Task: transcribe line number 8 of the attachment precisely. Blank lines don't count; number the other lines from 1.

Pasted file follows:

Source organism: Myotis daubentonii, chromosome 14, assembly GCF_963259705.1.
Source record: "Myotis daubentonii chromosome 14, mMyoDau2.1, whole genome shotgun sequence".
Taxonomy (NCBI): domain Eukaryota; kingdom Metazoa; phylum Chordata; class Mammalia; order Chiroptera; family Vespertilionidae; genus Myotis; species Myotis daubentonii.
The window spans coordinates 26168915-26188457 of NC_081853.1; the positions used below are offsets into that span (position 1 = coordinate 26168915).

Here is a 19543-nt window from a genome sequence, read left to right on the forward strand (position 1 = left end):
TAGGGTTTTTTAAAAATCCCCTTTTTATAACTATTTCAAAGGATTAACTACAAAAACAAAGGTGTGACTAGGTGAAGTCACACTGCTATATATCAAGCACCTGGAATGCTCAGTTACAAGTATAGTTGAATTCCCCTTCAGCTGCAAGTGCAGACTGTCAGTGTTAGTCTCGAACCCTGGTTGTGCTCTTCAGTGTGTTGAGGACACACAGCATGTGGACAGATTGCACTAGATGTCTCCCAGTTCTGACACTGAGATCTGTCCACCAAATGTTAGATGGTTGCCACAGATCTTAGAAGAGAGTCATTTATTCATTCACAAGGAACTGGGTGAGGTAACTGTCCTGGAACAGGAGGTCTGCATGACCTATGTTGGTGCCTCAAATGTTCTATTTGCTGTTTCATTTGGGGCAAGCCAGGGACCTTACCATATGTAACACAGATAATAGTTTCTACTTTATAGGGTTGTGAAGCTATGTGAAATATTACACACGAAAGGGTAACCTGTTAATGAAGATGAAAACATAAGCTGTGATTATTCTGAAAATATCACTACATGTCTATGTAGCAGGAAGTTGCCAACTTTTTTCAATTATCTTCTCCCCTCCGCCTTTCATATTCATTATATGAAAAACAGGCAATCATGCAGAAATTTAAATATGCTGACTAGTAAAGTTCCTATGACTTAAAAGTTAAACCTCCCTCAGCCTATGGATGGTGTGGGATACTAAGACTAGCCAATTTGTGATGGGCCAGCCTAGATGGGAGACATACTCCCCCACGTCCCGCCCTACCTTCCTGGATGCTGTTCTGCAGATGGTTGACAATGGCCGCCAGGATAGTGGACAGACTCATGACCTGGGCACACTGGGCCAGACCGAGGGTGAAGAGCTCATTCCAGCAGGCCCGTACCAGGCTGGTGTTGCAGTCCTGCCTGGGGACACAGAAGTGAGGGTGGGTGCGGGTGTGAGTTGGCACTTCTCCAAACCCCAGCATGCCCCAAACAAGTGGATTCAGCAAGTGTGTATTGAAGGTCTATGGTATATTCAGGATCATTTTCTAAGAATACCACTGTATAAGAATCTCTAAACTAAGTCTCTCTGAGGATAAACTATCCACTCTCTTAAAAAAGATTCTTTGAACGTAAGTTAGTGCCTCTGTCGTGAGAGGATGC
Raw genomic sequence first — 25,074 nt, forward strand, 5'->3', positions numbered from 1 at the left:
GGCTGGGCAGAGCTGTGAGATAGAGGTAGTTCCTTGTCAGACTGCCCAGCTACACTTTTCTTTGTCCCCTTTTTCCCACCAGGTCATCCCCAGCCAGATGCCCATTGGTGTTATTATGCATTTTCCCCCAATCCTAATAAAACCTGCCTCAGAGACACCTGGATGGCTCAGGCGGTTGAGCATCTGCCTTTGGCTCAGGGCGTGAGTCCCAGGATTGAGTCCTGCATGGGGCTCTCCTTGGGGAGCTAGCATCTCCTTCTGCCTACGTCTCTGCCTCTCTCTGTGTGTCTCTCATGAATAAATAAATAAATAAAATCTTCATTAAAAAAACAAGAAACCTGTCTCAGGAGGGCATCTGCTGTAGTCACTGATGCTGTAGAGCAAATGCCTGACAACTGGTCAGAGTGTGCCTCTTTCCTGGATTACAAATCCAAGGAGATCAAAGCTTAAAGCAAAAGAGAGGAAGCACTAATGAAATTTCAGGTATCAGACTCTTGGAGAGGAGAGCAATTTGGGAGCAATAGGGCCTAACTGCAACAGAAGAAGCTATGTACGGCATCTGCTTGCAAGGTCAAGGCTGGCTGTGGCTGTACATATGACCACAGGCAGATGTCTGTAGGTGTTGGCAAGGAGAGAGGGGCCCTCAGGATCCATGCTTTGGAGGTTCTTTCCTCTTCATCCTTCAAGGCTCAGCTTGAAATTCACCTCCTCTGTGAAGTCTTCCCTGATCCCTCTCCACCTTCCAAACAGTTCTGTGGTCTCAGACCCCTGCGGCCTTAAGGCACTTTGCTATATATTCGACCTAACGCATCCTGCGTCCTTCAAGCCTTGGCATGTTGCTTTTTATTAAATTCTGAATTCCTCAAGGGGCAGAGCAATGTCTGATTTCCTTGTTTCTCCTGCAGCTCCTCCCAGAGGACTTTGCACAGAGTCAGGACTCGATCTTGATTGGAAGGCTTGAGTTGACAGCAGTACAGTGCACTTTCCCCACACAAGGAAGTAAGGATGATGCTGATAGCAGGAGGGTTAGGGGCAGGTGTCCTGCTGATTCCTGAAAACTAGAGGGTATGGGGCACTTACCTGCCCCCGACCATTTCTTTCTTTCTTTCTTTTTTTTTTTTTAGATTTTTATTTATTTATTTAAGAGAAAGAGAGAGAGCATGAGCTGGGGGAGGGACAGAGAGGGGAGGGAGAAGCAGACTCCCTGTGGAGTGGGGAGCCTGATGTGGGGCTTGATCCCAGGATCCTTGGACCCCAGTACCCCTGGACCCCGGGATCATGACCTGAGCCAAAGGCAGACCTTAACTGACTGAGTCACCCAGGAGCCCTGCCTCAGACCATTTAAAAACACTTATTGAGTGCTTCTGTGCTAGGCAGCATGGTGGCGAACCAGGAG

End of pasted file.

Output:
GGCTGGGCAGAGCTGTGAGATAGAGGTAGTTCCTTGTCAGACTGCCCAGCTACACTTTTCTTTGTCCCCTTTTTCCCACCAGGTCATCCCCAGCCAGATGCCCATTGGTGTTATTATGCATTTTCCCCCAATCCTAATAAAACCTGCCTCAGAGACACCTGGATGGCTCAGGCGGTTGAGCATCTGCCTTTGGCTCAGGGCGTGAGTCCCAGGATTGAGTCCTGCATGGGGCTCTCCTTGGGGAGCTAGCATCTCCTTCTGCCTACGTCTCTGCCTCTCTCTGTGTGTCTCTCATGAATAAATAAATAAATAAAATCTTCATTAAAAAAACAAGAAACCTGTCTCAGGAGGGCATCTGCTGTAGTCACTGATGCTGTAGAGCAAATGCCTGACAACTGGTCAGAGTGTGCCTCTTTCCTGGATTACAAATCCAAGGAGATCAAAGCTTAAAGCAAAAGAGAGGAAGCACTAATGAAATTTCAGGTATCAGACTCTTGGAGAGGAGAGCAATTTGGGAGCAATAGGGCCTAACTGCAACAGAAGAAGCTATGTACGGCATCTGCTTGCAAGGTCAAGGCTGGCTGTGGCTGTACATATGACCACAGGCAGATGTCTGTAGGTGTTGGCAAGGAGAGAGGGGCCCTCAGGATCCATGCTTTGGAGGTTCTTTCCTCTTCATCCTTCAAGGCTCAGCTTGAAATTCACCTCCTCTGTGAAGTCTTCCCTGATCCCTCTCCACCTTCCAAACAGTTCTGTGGTCTCAGACCCCTGCGGCCTTAAGGCACTTTGCTATATATTCGACCTAACGCATCCTGCGTCCTTCAAGCCTTGGCATGTTGCTTTTTATTAAATTCTGAATTCCTCAAGGGGCAGAGCAATGTCTGATTTCCTTGTTTCTCCTGCAGCTCCTCCCAGAGGACTTTGCACAGAGTCAGGACTCGATCTTGATTGGAAGGCTTGAGTTGACAGCAGTACAGTGCACTTTCCCCACACAAGGAAGTAAGGATGATGCTGATAGCAGGAGGGTTAGGGGCAGGTGTCCTGCTGATTCCTGAAAACTAGAGGGTATGGGGCACTTACCTGCCCCCGACCATTTCTTTCTTTCTTTCTTTTTTTTTTTTTAGATTTTTATTTATTTATTTAAGAGAAAGAGAGAGAGCATGAGCTGGGGGAGGGACAGAGAGGGGAGGGAGAAGCAGACTCCCTGTGGAGTGGGGAGCCTGATGTGGGGCTTGATCCCAGGATCCTTGGACCCCAGTACCCCTGGACCCCGGGATCATGACCTGAGCCAAAGGCAGACCTTAACTGACTGAGTCACCCAGGAGCCCTGCCTCAGACCATTTAAAAACACTTATTGAGTGCTTCTGTGCTAGGCAGCATGGTGGCGAACCAGGAG